Housing Secretary Michael Gove has written to manufacturers, calling for them to make financial contributions “this year and in subsequent years to fund remediation of unsafe cladding on 11-18 metre buildings.”

In a letter to the Construction Products Association, Gove is also asking them to agree to “provide comprehensive information on all buildings over 11m which have historic fire-safety defects to which these companies have supplied products or services.”

He says he is providing a “window of opportunity” between now and March to be proactive.

The letter reads: “My starting point is that it is clearly unjust that innocent leaseholders should be landed with bills to remove cladding products from their buildings they had no reason to suspect were dangerous.

“The range of past practices in the industry – across its approach to manufacturing, marketing and testing – has rightly been a source of huge concern to Parliament and the public.

“Without prejudicing the results of the Grenfell Inquiry, there is no doubt that the documentary evidence that has been published relating to the culture and practices of major cladding and insulation manufacturers has been extremely alarming.”

On the deal he wishes to strike with manufacturers, he says: “I am offering a window of opportunity, between now and March, for the sector to work with my department through open and transparent negotiations to agree a settlement that will restore confidence and secure an appropriate contribution from the sector.

“A new deal must include a clear commitment from the sector that they agree to make financial contributions in this year and in subsequent years as we have already asked developers to do.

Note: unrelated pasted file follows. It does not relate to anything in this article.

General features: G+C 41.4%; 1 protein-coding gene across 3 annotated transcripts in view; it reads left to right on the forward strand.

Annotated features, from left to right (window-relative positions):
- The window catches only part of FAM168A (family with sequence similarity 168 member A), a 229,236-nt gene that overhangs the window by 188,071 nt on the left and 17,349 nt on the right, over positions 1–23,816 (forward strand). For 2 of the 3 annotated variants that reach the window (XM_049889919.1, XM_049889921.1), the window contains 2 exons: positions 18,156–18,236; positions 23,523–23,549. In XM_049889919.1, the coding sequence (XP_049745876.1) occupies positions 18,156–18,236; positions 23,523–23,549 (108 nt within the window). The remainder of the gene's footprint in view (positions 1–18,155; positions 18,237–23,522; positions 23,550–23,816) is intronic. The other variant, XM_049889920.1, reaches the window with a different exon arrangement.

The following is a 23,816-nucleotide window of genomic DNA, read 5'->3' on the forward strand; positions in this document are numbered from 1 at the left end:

“The total contribution from the cladding and insulation sector must represent a significant portion of the total remediation costs, caused by the dangerous products sold by some of your members.

“The current estimated cost to remediate unsafe cladding on 11-18m and over 18m buildings is £4bn and £5.1bn respectively.”

But there was a warning for industry if they do not comply.

“I am sure you are as committed as I am to fixing this broken system, and I hope we can work together to do that.

“But I must be clear, I am prepared to do whatever it takes to deliver our objective including using our regulatory framework to limit any culpable company from operating and selling products in this country in the future; and I will pursue those individuals and firms liable for building defects who are unwilling to do the right thing now.

“There is no future for those companies and directors who are not fully committed to upholding the safety of residents and fixing past wrongs.”